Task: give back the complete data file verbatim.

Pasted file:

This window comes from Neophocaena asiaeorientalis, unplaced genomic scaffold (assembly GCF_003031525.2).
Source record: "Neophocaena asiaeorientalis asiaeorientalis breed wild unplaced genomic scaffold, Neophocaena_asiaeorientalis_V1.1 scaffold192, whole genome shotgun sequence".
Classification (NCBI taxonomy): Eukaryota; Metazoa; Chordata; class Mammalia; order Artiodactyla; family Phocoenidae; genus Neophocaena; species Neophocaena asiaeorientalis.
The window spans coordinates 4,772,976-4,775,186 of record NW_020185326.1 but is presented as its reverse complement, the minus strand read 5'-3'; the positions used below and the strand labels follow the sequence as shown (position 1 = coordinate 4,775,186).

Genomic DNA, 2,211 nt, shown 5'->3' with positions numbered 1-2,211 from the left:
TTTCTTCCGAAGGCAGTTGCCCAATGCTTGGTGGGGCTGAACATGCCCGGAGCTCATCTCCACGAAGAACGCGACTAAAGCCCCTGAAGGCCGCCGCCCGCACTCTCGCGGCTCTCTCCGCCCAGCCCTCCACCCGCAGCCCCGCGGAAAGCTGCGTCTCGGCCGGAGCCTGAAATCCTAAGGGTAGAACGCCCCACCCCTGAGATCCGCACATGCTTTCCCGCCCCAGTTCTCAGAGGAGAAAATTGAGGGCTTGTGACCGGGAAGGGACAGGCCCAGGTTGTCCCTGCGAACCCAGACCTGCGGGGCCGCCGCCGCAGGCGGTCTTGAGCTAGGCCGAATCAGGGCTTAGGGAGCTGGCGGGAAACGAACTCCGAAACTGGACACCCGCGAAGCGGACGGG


This window comes from Neophocaena asiaeorientalis, unplaced genomic scaffold (assembly GCF_003031525.2).
Source record: "Neophocaena asiaeorientalis asiaeorientalis breed wild unplaced genomic scaffold, Neophocaena_asiaeorientalis_V1.1 scaffold192, whole genome shotgun sequence".
Classification (NCBI taxonomy): Eukaryota; Metazoa; Chordata; class Mammalia; order Artiodactyla; family Phocoenidae; genus Neophocaena; species Neophocaena asiaeorientalis.
The window spans coordinates 4,772,976-4,775,186 of record NW_020185326.1 but is presented as its reverse complement, the minus strand read 5'-3'; the positions used below and the strand labels follow the sequence as shown (position 1 = coordinate 4,775,186).

Genomic DNA, 2,211 nt, shown 5'->3' with positions numbered 1-2,211 from the left:
TTTCTTCCGAAGGCAGTTGCCCAATGCTTGGTGGGGCTGAACATGCCCGGAGCTCATCTCCACGAAGAACGCGACTAAAGCCCCTGAAGGCCGCCGCCCGCACTCTCGCGGCTCTCTCCGCCCAGCCCTCCACCCGCAGCCCCGCGGAAAGCTGCGTCTCGGCCGGAGCCTGAAATCCTAAGGGTAGAACGCCCCACCCCTGAGATCCGCACATGCTTTCCCGCCCCAGTTCTCAGAGGAGAAAATTGAGGGCTTGTGACCGGGAAGGGACAGGCCCAGGTTGTCCCTGCGAACCCAGACCTGCGGGGCCGCCGCCGCAGGCGGTCTTGAGCTAGGCCGAATCAGGGCTTAGGGAGCTGGCGGGAAACGAACTCCGAAACTGGACACCCGCGAAGCGGACGGG